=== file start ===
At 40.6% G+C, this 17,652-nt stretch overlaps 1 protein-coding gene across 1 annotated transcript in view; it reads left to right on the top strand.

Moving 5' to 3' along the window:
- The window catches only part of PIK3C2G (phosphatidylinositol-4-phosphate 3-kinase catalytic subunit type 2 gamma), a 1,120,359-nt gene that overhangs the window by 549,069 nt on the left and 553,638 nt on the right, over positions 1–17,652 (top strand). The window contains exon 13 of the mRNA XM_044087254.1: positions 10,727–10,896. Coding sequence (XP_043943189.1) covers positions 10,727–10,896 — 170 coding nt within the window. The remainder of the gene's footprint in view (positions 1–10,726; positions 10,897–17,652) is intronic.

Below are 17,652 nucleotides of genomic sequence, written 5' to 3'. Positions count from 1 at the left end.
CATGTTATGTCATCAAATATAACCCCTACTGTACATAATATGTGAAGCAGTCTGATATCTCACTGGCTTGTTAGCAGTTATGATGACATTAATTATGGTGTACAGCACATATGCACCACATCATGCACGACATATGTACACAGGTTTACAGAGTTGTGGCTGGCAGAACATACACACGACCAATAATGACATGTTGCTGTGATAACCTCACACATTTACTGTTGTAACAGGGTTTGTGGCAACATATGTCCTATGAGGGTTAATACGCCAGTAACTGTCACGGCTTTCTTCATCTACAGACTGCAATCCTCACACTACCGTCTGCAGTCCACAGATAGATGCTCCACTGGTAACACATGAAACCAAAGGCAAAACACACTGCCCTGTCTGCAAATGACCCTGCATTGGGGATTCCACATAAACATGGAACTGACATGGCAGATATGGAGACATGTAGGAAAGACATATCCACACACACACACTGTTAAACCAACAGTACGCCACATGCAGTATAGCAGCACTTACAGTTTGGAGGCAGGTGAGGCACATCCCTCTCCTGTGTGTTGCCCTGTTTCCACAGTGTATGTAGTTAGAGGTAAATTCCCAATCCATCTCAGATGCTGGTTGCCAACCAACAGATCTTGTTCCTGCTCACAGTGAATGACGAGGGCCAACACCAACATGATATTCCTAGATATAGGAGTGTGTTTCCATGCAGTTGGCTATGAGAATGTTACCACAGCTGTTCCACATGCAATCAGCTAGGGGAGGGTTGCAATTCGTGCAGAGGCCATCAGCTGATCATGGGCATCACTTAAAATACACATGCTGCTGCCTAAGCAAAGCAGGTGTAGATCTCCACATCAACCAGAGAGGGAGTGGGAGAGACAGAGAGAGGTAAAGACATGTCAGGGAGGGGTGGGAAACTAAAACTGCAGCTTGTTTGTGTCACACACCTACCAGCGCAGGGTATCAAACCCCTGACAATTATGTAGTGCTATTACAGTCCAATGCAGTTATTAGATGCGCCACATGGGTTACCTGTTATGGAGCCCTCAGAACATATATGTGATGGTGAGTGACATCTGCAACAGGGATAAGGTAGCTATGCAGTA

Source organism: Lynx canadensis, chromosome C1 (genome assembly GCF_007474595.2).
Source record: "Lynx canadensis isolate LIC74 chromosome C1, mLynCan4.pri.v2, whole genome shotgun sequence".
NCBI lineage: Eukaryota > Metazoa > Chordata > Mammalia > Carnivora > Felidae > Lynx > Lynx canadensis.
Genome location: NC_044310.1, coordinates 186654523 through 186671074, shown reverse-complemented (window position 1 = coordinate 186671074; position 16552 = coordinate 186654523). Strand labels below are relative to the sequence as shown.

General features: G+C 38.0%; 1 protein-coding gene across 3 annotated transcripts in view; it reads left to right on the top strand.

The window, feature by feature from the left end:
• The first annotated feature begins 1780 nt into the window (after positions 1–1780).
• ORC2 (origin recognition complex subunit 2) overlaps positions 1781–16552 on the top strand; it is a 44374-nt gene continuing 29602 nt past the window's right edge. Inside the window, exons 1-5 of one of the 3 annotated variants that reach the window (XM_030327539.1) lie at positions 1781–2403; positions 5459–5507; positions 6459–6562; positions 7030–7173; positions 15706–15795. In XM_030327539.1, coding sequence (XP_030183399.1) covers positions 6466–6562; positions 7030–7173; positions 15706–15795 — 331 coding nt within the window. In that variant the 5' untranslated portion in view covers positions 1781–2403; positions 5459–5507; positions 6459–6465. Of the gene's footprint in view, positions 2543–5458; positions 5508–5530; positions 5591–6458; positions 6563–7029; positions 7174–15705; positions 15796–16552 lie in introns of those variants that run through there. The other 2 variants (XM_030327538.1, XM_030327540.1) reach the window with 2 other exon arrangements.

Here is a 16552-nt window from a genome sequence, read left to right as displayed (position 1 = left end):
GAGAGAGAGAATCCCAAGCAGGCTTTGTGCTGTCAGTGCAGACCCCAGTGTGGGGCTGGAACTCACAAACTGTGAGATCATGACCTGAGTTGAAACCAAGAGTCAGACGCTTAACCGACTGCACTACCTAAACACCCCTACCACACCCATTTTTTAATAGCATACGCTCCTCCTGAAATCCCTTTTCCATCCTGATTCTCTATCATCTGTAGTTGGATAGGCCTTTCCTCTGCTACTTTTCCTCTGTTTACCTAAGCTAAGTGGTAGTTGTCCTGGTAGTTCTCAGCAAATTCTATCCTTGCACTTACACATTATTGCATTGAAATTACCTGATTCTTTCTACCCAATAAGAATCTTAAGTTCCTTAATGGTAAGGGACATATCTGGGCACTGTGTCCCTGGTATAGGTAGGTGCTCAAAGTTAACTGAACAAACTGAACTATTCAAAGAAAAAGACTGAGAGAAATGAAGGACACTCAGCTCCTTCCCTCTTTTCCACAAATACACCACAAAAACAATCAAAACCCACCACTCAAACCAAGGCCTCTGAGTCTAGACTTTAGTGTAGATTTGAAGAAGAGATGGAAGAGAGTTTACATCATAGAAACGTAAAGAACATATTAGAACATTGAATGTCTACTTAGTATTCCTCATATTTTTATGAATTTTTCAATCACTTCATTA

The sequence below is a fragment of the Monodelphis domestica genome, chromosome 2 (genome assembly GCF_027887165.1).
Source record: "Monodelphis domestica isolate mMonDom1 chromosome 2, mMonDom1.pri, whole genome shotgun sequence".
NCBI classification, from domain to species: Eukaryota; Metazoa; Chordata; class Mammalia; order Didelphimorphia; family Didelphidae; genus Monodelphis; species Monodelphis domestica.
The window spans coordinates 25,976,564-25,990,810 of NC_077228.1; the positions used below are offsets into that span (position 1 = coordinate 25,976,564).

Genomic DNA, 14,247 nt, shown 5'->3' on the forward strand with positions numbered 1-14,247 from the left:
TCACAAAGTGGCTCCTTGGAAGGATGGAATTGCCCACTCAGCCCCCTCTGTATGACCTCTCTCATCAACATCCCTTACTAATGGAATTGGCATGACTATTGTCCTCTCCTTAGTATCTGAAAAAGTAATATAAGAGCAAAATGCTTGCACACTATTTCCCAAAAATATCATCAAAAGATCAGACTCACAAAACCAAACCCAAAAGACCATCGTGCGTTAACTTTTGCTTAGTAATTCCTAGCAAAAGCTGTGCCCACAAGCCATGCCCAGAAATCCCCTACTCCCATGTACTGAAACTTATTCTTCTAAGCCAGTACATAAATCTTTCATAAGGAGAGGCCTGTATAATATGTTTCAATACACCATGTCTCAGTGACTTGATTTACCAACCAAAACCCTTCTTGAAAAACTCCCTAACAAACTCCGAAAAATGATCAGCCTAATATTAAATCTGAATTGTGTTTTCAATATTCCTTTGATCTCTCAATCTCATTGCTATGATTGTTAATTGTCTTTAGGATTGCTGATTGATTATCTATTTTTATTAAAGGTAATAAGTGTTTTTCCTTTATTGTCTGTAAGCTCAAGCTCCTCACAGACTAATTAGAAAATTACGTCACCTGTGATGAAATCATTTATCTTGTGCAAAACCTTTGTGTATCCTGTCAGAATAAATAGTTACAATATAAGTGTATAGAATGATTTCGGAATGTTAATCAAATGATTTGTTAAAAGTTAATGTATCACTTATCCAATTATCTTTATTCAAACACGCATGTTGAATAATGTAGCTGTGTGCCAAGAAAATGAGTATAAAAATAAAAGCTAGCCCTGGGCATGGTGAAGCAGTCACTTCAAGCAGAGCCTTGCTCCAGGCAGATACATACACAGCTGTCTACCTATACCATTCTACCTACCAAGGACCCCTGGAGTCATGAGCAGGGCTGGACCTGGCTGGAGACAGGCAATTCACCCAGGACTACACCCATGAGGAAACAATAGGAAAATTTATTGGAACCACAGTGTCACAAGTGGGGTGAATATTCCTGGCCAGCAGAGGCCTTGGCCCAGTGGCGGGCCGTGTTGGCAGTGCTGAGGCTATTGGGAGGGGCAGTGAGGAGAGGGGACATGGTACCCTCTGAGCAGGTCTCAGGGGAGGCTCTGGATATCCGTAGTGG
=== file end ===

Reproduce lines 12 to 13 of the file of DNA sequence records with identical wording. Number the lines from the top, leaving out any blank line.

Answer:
• The first annotated feature begins 1780 nt into the window (after positions 1–1780).
• ORC2 (origin recognition complex subunit 2) overlaps positions 1781–16552 on the top strand; it is a 44374-nt gene continuing 29602 nt past the window's right edge. Inside the window, exons 1-5 of one of the 3 annotated variants that reach the window (XM_030327539.1) lie at positions 1781–2403; positions 5459–5507; positions 6459–6562; positions 7030–7173; positions 15706–15795. In XM_030327539.1, coding sequence (XP_030183399.1) covers positions 6466–6562; positions 7030–7173; positions 15706–15795 — 331 coding nt within the window. In that variant the 5' untranslated portion in view covers positions 1781–2403; positions 5459–5507; positions 6459–6465. Of the gene's footprint in view, positions 2543–5458; positions 5508–5530; positions 5591–6458; positions 6563–7029; positions 7174–15705; positions 15796–16552 lie in introns of those variants that run through there. The other 2 variants (XM_030327538.1, XM_030327540.1) reach the window with 2 other exon arrangements.